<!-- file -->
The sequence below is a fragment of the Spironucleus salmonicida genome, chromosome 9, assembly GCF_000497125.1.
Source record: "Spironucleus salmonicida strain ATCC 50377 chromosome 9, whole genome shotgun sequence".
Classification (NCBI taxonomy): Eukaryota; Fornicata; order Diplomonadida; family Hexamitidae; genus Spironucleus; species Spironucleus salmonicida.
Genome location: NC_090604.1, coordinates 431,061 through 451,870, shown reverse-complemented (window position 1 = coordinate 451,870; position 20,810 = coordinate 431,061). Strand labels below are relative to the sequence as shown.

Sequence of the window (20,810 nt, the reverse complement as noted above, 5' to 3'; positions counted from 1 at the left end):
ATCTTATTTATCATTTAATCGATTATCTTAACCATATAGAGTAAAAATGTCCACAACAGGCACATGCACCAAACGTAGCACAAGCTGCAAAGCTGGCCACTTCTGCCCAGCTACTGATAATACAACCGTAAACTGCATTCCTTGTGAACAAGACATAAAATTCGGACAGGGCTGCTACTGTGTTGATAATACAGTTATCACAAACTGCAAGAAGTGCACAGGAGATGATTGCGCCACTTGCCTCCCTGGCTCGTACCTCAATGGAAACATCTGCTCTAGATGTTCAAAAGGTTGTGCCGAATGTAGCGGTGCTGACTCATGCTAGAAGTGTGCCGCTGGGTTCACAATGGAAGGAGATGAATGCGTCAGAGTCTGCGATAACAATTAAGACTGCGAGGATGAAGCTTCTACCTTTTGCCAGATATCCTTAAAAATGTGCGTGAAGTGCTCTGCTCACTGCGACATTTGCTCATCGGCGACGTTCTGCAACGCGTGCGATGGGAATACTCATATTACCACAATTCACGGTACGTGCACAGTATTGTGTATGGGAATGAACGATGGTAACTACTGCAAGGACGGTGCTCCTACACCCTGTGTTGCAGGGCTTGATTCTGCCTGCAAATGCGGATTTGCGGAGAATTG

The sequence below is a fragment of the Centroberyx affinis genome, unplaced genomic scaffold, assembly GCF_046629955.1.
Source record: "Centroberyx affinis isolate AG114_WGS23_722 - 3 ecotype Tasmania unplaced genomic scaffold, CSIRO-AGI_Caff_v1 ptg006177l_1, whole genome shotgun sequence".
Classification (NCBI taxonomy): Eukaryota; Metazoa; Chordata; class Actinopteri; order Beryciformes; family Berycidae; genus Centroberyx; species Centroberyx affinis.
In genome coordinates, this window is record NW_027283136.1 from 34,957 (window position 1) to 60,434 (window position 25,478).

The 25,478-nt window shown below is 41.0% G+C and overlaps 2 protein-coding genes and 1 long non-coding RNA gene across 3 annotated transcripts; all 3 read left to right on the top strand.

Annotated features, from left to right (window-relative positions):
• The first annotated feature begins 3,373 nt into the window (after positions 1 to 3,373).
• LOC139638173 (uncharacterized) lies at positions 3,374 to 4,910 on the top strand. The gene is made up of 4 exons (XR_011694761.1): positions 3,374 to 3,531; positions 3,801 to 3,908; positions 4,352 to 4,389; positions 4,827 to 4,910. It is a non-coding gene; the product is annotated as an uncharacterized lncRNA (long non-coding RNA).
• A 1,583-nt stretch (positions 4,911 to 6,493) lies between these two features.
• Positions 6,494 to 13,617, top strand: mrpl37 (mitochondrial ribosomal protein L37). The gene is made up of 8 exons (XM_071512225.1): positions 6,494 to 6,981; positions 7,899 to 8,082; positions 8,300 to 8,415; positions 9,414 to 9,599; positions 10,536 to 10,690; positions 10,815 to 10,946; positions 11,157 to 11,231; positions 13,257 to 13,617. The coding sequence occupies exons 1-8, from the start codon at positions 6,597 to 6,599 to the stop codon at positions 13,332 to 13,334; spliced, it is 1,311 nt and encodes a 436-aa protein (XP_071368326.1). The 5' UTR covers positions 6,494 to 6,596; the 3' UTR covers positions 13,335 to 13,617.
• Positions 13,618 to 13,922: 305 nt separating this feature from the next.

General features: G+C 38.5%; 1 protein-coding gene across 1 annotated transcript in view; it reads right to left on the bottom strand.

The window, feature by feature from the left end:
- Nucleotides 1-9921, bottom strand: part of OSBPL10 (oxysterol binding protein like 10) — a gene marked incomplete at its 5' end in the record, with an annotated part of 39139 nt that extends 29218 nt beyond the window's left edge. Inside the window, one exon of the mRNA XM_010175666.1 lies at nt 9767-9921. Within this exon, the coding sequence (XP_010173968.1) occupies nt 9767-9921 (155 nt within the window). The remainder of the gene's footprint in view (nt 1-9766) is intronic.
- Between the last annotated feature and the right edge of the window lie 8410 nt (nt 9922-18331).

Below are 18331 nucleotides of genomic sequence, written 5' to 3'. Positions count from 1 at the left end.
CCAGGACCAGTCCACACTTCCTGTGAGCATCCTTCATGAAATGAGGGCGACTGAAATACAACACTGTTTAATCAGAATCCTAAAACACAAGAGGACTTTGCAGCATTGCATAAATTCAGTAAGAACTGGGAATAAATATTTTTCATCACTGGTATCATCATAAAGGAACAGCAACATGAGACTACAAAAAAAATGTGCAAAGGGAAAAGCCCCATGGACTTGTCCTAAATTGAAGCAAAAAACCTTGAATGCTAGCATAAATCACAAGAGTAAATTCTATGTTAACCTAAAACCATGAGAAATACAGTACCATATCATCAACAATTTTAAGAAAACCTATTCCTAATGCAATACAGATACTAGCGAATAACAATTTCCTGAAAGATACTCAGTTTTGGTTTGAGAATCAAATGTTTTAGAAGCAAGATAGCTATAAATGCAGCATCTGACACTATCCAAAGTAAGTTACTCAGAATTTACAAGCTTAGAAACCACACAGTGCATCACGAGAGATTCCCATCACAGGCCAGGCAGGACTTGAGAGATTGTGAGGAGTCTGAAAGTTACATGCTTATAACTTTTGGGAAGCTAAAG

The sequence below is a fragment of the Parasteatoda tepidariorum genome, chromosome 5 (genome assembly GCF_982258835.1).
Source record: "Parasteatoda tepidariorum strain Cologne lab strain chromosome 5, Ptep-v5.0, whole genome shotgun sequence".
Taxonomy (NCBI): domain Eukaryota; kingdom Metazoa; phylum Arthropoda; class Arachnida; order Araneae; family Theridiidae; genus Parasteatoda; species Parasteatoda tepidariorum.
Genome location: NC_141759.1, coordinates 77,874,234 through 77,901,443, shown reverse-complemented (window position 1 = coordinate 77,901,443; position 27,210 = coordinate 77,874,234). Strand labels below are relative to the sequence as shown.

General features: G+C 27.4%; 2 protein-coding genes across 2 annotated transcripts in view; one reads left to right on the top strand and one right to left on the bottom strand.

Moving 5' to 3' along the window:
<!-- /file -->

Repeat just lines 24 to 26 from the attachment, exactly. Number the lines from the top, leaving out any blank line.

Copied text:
The sequence below is a fragment of the Parasteatoda tepidariorum genome, chromosome 5 (genome assembly GCF_982258835.1).
Source record: "Parasteatoda tepidariorum strain Cologne lab strain chromosome 5, Ptep-v5.0, whole genome shotgun sequence".
Taxonomy (NCBI): domain Eukaryota; kingdom Metazoa; phylum Arthropoda; class Arachnida; order Araneae; family Theridiidae; genus Parasteatoda; species Parasteatoda tepidariorum.